Winship Cancer Institute of Emory University (Winship) is among a handful of cancer centers in the United States to receive a prestigious grant from the National Cancer Institute (NCI) that will help move new cancer cell therapies from the laboratory into clinical trials for cancer patients. The award will provide an additional $500,000 to supplement Winship's grant supporting its status as the state's only NCI-designated comprehensive cancer center.
This grant supplement will allow researchers at Winship and Georgia Institute of Technology to create interdisciplinary teams of translational cancer immunologists, basic immunologists, and biomedical engineers who will work together to improve cell therapy.
"We are excited and grateful to be among those cancer centers selected to receive this supplemental funding from the NCI," says principal investigator Walter J. Curran, Jr., MD, executive director of Winship and chair of the Department of Radiation Oncology. "The grant will further strengthen Winship's position as an emerging leader in cellular therapy for cancer patients."
Madhav Dhodapkar, MBBS, director of the Winship Center for Cancer Immunology and inaugural holder of the Anise McDaniel Brock Chair, will serve as project leader. Co-investigators include Max Cooper, PhD, professor, Department of Pathology & Laboratory Medicine and the Emory Vaccine Center, and Krishnendu Roy, PhD, director of the Center for ImmunoEngineering at Georgia Tech.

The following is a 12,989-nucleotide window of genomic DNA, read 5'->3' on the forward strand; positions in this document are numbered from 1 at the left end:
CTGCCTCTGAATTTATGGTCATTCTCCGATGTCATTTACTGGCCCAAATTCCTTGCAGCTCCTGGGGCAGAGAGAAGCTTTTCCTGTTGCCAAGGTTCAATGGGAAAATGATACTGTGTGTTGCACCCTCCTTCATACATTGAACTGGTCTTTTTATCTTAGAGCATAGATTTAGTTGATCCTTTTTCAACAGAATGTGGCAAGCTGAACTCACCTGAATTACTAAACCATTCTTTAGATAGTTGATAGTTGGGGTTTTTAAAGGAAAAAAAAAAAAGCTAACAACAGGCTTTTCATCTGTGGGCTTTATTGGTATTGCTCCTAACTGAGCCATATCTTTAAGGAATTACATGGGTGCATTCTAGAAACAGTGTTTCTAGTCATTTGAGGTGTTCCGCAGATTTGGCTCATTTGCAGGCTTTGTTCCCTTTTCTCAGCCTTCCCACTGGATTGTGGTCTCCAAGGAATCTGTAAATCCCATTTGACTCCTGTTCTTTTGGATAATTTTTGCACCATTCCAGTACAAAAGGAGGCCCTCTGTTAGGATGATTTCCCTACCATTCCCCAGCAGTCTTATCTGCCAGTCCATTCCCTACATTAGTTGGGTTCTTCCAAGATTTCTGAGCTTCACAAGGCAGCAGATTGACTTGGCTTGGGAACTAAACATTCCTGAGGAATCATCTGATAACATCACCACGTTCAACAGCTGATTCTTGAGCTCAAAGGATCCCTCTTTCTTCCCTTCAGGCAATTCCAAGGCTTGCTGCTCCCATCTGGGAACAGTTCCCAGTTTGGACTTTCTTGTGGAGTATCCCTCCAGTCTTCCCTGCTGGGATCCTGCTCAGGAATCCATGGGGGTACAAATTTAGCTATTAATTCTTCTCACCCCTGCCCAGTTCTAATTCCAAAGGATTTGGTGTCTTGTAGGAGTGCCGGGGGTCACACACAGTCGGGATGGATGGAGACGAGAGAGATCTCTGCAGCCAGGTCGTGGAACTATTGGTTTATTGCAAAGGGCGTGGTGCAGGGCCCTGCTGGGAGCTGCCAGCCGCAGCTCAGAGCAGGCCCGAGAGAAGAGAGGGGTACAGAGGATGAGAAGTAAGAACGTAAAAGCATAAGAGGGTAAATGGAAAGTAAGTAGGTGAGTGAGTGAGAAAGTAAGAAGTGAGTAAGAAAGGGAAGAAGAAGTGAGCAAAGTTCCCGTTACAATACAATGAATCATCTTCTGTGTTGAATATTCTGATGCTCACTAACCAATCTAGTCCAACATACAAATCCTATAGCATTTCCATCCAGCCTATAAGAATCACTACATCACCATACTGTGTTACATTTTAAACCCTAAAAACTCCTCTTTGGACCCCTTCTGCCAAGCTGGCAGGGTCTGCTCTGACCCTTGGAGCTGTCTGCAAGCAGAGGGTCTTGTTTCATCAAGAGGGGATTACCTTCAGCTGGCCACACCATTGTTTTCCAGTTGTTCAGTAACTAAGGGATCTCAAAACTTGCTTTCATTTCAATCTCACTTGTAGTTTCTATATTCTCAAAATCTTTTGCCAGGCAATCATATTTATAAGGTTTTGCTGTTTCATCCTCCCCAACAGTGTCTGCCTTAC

The collaboration will help improve cell therapy for patients with multiple myeloma, a hematologic malignancy characterized by the growth of clonal plasma cells in bone marrow.
Dhodapkar says "The collaborative effort between Winship and Georgia Tech will focus on three unmet needs to improve cell therapy of myeloma: new platforms for antigen targeting, preclinical humanized modeling of cell therapy, and scalable manufacturing."
Currently, chimeric-antigen receptor or CAR T-cell therapy has been approved by the Food and Drug Administration (FDA) for treatment of acute lymphoid leukemia (ALL) and non-Hodgkin lymphoma (NHL). CAR T-cell therapy has been designated as breakthrough status for patients with myeloma and is only available through clinical trials.
The goal of Winship and Georgia Tech investigators is to use the supplemental funding from the NCI to initiate first-in human, Phase I clinical trials.
The work is supported by the National Cancer Institute of the National Institute of Health under award number P30 CA138292.